Youth Unemployment in Ethiopia: Perspectives from the Ground, by Nani Detti (MALD 23)

by MH
Sep 08

The past couple of months have been exciting and busy! I had the opportunity to engage with individuals and organizations working to address youth unemployment in Ethiopia. The main goal of my trip this summer was to better understand the needs of young people in Ethiopia, and the actions being taken by various stakeholders to help them secure a brighter future. As the founder of a non-profit whose main goal is to provide mentorship and career advice to young people, I wanted to make sure that the programs I am launching under Misale were tailored to the problems facing young people in the Ethiopian context.


With these goals in mind, I set out to engage with everyone from high-level government officials to university professors and career centers to share a bit about Misale, and understand their perspectives on what is working and what is not working when it comes to initiatives to address youth unemployment.


In July, I focused on connecting with university officials, career centers and job skill trainers to understand the gaps in Ethiopia’s education system, and how that impacts the employability of graduates leaving Ethiopia’s higher education institutions. I first met Abeselom Samson Yosef, a trainer who works with Dereja, a partner of the Mastercard Foundation that provides career development services for fresh graduates. Abeselom was able to share his experience traveling across Ethiopia to train university students and fresh graduates, and the impact of the lack of career centers on their employability. Abeselom explained how some graduates do not even have the basic knowledge of putting together a CV, which reflects the gap that exists on university campuses when it comes to career guidance. My conversation with Abeselom was encouraging in that it confirmed to me the importance of career support, and the work that Misale is trying to do. But I also realized that graduates and young unemployed people need more than short training on topics like CV writing, if they are to secure a meaningful job, and excel in their line of work.


To better understand what other support is needed, I met with the members of the career center team at Addis Ababa University (AAU). Career centers are not widely available in most universities in Ethiopia. But in 2018, the government began a pilot project aimed at launching career centers at select universities. The team at the AAU career center works with 7 other universities in providing career counseling for students and graduates. In my conversation with the team, I was able to learn the challenges that they are facing in their work. One challenge they raised is the lack of career counseling training for the team themselves. The team felt that they needed better training to equip themselves with the skills and tools they need to support students. Additionally, the lack of funding and resources such as computers, and even chairs and desks makes their task even more difficult. As an office tasked with supporting thousands of students, they felt that they needed more support to meet the demand for career support better. Misale has made plans to support the AAU career center by raising funds to purchase essential materials and equipment, and helping them with other partners who can support them in training their staff. In addition to the AAU career center, I have also connected with the career center at Bahir Dar University. Misale plans to recruit its next cohort of mentees from these two universities.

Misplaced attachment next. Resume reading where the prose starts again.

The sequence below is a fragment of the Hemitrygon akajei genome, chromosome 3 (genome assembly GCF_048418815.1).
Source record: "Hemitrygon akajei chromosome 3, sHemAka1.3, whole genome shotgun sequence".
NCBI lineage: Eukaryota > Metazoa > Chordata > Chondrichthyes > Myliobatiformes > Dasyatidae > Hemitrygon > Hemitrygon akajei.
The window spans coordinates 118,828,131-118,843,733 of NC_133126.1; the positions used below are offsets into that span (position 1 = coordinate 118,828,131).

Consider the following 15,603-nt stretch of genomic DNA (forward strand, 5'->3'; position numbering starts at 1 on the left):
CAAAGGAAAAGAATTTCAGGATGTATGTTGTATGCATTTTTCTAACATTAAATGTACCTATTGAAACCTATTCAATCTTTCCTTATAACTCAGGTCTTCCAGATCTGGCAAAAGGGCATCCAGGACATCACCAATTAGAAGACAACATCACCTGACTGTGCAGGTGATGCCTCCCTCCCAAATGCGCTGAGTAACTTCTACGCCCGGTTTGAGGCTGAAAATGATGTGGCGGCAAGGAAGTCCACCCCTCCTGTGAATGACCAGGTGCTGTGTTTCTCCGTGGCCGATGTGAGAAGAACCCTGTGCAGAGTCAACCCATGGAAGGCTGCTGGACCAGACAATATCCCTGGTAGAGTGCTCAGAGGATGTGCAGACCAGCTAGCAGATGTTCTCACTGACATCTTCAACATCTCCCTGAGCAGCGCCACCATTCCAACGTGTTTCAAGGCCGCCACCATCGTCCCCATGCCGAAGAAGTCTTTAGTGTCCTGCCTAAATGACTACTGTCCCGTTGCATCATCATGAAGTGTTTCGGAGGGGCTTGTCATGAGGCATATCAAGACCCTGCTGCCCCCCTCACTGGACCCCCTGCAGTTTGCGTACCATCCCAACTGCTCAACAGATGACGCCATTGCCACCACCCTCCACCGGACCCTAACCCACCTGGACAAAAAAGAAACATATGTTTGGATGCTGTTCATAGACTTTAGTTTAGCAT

While there aren’t many studies conducted on career development services in Ethiopia, the few that exist have been conducted by Abera Getachew, an Associate Professor at AAU. I had a chance to catch up with Abera to learn more about his work in pushing for the creation of more career centers in Ethiopia. Abera emphasized the need for well-trained career counselors–which many universities in Ethiopia lack. He explained that most people who are assigned to join these career centers as counselors have not received the proper training needed to qualify for the position. Additionally, he mentioned that the poor quality of Ethiopia’s education system has caused a mismatch between the skills that the job market needs, and the skills that graduating students have. This points to the need for a robust education reform that can adequately address the skills gap, while also providing young people with an opportunity to be employed in fields that reflect their passions and strengths.